Hylton I Lightman, MC DCH (SA) FAAP
Summer 2020 has begun following the tumultuous Spring 2020. We know for sure that uncertainty is here to stay and we need to embrace uncertainty. Yet we can mitigate with some proper planning. What follows is a call to action on how to plan so we can help our teens.
We know summer as beach time. Playing in the sand and swimming in natural water. Sports. Hiking. Travel programs. Art programs. Learning programs. Pools. Barbecues on Bubby’s Grandpa’s deck.
Sadly, summer 2020 is being truncated programmatically. This means many kids will be home this summer with plenty of time on their hands.
Plenty of time on their hands = idle time. Idle = Nothing’s happening, nothing’s doing.
This is not a good thing.
This is due to circumstances beyond our control. Perhaps with honesty, planning and creativity, we can help to make sure that our teens do not fall into any kind of physical, psychic, emotional abyss from which it will be difficult, if not nearly impossible, to climb out.
What do I mean?
Let’s put it bluntly – Idle time can lead to negative behavior such as underage drinking, drug use and misabuse and promiscuity.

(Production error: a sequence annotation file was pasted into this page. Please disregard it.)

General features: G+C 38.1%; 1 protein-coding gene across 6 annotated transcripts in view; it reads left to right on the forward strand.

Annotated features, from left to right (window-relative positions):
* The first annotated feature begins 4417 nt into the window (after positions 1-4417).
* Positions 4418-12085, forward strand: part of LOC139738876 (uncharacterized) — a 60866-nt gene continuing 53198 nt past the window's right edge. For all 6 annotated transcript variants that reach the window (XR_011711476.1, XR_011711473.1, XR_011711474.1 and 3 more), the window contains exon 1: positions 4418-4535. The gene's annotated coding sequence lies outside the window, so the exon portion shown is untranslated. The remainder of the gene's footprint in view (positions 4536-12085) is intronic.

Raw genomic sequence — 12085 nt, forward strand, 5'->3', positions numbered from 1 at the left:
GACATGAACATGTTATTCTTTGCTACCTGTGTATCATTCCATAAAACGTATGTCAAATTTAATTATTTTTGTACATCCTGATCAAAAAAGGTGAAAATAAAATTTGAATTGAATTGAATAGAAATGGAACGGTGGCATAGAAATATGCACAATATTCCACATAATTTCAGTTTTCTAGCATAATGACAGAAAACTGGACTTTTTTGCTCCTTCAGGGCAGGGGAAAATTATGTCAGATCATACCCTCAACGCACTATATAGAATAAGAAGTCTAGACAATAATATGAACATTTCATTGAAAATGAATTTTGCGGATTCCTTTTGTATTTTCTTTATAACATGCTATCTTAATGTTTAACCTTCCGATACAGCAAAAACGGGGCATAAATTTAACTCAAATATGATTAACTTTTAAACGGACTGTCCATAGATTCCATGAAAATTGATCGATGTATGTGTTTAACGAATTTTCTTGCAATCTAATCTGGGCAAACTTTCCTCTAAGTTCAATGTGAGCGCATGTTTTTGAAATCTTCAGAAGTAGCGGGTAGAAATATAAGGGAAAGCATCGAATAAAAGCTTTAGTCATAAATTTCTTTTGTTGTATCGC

Over 15 years ago, the Substance Abuse and Mental Health Services Administration (SAMHSA) published “Seasonality of Youth’s First-Time Use of Marijuana, Cigarettes or Alcohol.” There is a 40% increase in first time marijuana use during the months of June, July and August as compared to the rest of the year. First time marijuana users typically number about 1100 per day the rest of the year, according to this report. In July, it peaks to nearly 2000 users. I have not (yet) located research on this regarding drinking and other activities but I would not be surprised if these kinds of behaviors escalate during the warmer months. I shudder to think about vaping and juuling.
Yes, my dear readers, this kind of behavior transpires in the frum world. Organizations such as Madraigos, Amudim and the Saving Lives Five Towns Drug &Alcohol Coalition are among the organizations dedicated to preventing the ills of society from spreading and wreaking further havoc than they already do within our world.